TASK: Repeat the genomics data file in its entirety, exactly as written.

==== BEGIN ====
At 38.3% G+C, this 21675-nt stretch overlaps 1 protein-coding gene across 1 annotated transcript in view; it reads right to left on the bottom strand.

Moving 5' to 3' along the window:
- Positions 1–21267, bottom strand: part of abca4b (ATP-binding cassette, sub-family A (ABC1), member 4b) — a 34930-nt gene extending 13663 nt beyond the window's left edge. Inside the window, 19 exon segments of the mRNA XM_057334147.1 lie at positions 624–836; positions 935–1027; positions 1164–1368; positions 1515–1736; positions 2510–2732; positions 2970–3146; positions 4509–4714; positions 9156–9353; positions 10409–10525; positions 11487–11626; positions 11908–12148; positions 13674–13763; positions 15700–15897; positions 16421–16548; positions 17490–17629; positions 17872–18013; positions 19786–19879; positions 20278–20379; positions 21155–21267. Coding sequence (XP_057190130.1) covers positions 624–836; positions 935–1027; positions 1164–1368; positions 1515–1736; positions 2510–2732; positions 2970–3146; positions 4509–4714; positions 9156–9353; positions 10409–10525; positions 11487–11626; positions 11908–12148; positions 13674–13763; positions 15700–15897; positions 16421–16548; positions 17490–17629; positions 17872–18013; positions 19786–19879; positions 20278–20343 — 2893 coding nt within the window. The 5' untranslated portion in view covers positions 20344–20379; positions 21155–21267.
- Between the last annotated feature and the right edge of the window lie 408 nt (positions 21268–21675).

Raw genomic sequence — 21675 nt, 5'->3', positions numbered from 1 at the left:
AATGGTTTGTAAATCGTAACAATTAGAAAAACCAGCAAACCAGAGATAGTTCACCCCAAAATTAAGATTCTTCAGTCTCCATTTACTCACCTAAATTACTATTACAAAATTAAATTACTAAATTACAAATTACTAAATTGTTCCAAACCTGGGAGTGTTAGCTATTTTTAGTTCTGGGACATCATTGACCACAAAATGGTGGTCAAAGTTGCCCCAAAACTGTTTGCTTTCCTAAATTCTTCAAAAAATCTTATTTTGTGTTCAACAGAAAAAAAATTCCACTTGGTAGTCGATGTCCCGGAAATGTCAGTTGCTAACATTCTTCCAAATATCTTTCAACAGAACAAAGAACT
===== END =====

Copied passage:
At 38.3% G+C, this 21675-nt stretch overlaps 1 protein-coding gene across 1 annotated transcript in view; it reads right to left on the bottom strand.

Moving 5' to 3' along the window:
- Positions 1–21267, bottom strand: part of abca4b (ATP-binding cassette, sub-family A (ABC1), member 4b) — a 34930-nt gene extending 13663 nt beyond the window's left edge. Inside the window, 19 exon segments of the mRNA XM_057334147.1 lie at positions 624–836; positions 935–1027; positions 1164–1368; positions 1515–1736; positions 2510–2732; positions 2970–3146; positions 4509–4714; positions 9156–9353; positions 10409–10525; positions 11487–11626; positions 11908–12148; positions 13674–13763; positions 15700–15897; positions 16421–16548; positions 17490–17629; positions 17872–18013; positions 19786–19879; positions 20278–20379; positions 21155–21267. Coding sequence (XP_057190130.1) covers positions 624–836; positions 935–1027; positions 1164–1368; positions 1515–1736; positions 2510–2732; positions 2970–3146; positions 4509–4714; positions 9156–9353; positions 10409–10525; positions 11487–11626; positions 11908–12148; positions 13674–13763; positions 15700–15897; positions 16421–16548; positions 17490–17629; positions 17872–18013; positions 19786–19879; positions 20278–20343 — 2893 coding nt within the window. The 5' untranslated portion in view covers positions 20344–20379; positions 21155–21267.
- Between the last annotated feature and the right edge of the window lie 408 nt (positions 21268–21675).

Raw genomic sequence — 21675 nt, 5'->3', positions numbered from 1 at the left:
AATGGTTTGTAAATCGTAACAATTAGAAAAACCAGCAAACCAGAGATAGTTCACCCCAAAATTAAGATTCTTCAGTCTCCATTTACTCACCTAAATTACTATTACAAAATTAAATTACTAAATTACAAATTACTAAATTGTTCCAAACCTGGGAGTGTTAGCTATTTTTAGTTCTGGGACATCATTGACCACAAAATGGTGGTCAAAGTTGCCCCAAAACTGTTTGCTTTCCTAAATTCTTCAAAAAATCTTATTTTGTGTTCAACAGAAAAAAAATTCCACTTGGTAGTCGATGTCCCGGAAATGTCAGTTGCTAACATTCTTCCAAATATCTTTCAACAGAACAAAGAACT